Different Drummers

part 1 / part 2 / part 3 / part 4 / part 5 / part 6 / part 7

Q: What's the difference between a jazz guitarist and a rock guitarist?

A: A rock guitarist plays 3 chords in front of thousands of people.

Cultural appropriation happens.  Period.  Full stop.

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Like forensics at a crime scene, two cultures cannot encounter each other without incurring some mutual contamination.

The dominant culture is typically blind to any negative impact they make on the other culture.  Any change they recognize is seen only as a god thing.

They absorb whatever they fancy from the non-dominant culture, rarely asking what it is for, what it represents.  Objections to their trivialization of other cultures is treated as…trivial.

There is a pragmatic logic to this -- things are things, meant to be used -- and not all cultures, much less all individuals in those cultures value things the same way.

But there is also the matter of individuals (or groups, or cultures) deliberately undercutting the validity of others by taking their unique experience and re-casting it as something for the dominant group to possess as the sole curators and interpreters.

An example of cultural appropriation done right is rock’n’roll, derived from rhythm & blues.

While rock remains a predominantly white expression in the US, it never denigrates but rather always celebrates its origins in old African-American blues.

African-American blues are neither ignored nor compromised, but still flourish as a unique expression of that experience.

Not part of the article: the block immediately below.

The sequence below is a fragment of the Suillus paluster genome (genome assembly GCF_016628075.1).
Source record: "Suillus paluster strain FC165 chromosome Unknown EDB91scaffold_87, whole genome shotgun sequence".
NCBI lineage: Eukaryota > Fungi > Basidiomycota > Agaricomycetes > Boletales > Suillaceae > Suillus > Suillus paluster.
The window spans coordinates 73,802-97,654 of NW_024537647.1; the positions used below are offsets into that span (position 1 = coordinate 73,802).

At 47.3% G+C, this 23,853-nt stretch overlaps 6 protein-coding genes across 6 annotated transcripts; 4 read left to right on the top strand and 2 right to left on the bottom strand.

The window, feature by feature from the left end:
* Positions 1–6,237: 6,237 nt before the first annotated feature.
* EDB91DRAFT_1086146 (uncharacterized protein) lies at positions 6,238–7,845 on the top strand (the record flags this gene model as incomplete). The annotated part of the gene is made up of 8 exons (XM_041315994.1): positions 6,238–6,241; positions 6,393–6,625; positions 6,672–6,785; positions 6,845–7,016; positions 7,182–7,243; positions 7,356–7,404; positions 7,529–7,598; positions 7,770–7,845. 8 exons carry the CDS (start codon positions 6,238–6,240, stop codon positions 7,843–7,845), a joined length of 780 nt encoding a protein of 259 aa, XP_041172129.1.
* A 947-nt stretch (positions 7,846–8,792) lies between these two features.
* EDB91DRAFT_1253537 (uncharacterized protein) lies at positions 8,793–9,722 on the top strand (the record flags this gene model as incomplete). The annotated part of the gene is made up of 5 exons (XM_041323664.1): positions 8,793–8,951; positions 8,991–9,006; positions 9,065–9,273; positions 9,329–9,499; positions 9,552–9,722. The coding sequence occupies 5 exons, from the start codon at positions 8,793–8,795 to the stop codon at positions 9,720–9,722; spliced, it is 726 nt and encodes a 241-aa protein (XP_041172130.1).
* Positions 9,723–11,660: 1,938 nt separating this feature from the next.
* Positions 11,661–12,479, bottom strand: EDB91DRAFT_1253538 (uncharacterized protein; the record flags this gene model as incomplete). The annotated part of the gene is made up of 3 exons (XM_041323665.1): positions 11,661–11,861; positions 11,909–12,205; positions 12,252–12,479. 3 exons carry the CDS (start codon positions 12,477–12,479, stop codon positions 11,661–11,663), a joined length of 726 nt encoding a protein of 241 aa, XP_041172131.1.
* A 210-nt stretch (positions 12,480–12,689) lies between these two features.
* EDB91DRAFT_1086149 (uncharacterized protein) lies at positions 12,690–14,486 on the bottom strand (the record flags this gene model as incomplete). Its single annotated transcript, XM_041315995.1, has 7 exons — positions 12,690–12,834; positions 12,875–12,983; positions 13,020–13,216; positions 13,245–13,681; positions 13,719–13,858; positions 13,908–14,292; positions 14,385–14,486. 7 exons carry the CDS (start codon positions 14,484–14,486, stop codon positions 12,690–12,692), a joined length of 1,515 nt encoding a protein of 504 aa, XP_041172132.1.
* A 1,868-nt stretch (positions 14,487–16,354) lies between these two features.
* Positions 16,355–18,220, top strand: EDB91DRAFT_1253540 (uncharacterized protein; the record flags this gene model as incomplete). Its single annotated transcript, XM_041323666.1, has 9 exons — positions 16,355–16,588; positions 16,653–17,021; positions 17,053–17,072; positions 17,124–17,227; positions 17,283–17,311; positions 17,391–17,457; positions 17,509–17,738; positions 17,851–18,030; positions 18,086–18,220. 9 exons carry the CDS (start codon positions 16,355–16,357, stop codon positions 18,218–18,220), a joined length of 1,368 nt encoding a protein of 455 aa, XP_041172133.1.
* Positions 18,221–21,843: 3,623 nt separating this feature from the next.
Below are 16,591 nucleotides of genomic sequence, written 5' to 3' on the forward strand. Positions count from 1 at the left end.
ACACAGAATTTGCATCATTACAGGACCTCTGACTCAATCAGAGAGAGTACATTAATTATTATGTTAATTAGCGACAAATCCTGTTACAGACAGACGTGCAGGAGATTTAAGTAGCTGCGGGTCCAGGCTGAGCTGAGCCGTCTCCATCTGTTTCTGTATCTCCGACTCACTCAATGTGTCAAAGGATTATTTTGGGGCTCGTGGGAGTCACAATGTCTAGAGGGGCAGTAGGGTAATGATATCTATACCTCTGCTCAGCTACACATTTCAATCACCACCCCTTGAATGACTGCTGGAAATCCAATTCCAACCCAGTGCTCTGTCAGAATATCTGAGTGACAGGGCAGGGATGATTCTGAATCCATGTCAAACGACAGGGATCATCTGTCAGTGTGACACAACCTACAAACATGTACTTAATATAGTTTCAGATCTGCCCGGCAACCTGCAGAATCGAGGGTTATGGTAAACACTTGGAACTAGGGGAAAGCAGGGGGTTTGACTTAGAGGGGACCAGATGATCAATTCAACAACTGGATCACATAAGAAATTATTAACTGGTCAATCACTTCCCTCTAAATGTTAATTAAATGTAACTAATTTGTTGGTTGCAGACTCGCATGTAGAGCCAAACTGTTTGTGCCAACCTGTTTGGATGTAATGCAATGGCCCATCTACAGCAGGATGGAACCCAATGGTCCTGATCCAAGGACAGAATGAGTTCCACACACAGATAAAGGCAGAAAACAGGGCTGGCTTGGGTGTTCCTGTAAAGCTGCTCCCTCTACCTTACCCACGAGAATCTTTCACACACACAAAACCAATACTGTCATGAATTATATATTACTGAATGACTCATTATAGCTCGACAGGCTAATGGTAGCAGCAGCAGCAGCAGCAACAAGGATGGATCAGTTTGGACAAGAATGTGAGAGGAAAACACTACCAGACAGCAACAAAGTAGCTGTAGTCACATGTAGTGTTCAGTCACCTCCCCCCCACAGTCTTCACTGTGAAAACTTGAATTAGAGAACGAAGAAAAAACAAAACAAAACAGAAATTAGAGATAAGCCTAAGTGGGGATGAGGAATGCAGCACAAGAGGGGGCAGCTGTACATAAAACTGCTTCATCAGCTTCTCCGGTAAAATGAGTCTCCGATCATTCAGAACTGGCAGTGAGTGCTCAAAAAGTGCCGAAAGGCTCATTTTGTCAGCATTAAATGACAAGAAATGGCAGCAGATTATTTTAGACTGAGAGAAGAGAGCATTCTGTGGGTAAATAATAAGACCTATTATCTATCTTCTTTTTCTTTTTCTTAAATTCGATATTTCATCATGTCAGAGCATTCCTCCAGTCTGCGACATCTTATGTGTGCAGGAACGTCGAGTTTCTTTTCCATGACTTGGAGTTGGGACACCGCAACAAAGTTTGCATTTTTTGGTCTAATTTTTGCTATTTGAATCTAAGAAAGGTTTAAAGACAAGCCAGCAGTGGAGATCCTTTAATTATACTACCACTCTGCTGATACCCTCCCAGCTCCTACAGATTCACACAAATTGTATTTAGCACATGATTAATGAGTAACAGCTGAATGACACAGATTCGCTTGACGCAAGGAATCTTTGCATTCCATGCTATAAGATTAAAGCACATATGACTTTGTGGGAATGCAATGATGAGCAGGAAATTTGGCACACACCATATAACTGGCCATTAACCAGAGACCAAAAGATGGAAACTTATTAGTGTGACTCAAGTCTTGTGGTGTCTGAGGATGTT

Further, in addition to rock, the blues have also evolved into a number of other uniquely African-American and multi-cultural music forms.

But at the opposite end of the spectrum we find the wrong kind of cultural appropriation in the use of Native American symbols and names in sports.

Now, the standard defense is that those names are tributes to the peoples and tribes and cultures they are derived from, but one finds this claim rather nonsensical:  There are no Nashville Negroes or Jersey Jews sports teams, for instance.[1]

To call a team by a derogatory name (i.e., “redskins” = “non-whites”), especially in face of opposition by the very people being insulted, is a total negation of the experience of those people and their culture.

It is saying: “You do not really exist.  You have never really existed.  You are nothing except the fantasy we have created to represent you.”[2]

But as always, we contradict ourselves (and why not?  We are large, we contain multitudes).

part 9

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[8/1]  We do have the occasional team of Sheiks but those are almost always traced to an idolization of a fictional character portrayed by a famous actor than any real connection to Arab / Islamic culture, so perhaps that’s an example of double secret negative cultural appropriation.

[8/2]  Going back to the fact there are always exceptions to the rule, the Florida State Seminoles sports team has licensed the name and specific cultural icons of the Seminole tribe, paying the tribe a yearly fee to use that name and those icons, and giving them final say in how they are used.  So in this specific case, the use of the Seminole name really is a tribute to those people because they are being paid for it.

Appropriate Appropriation

When All Else Fails, Read The Instructions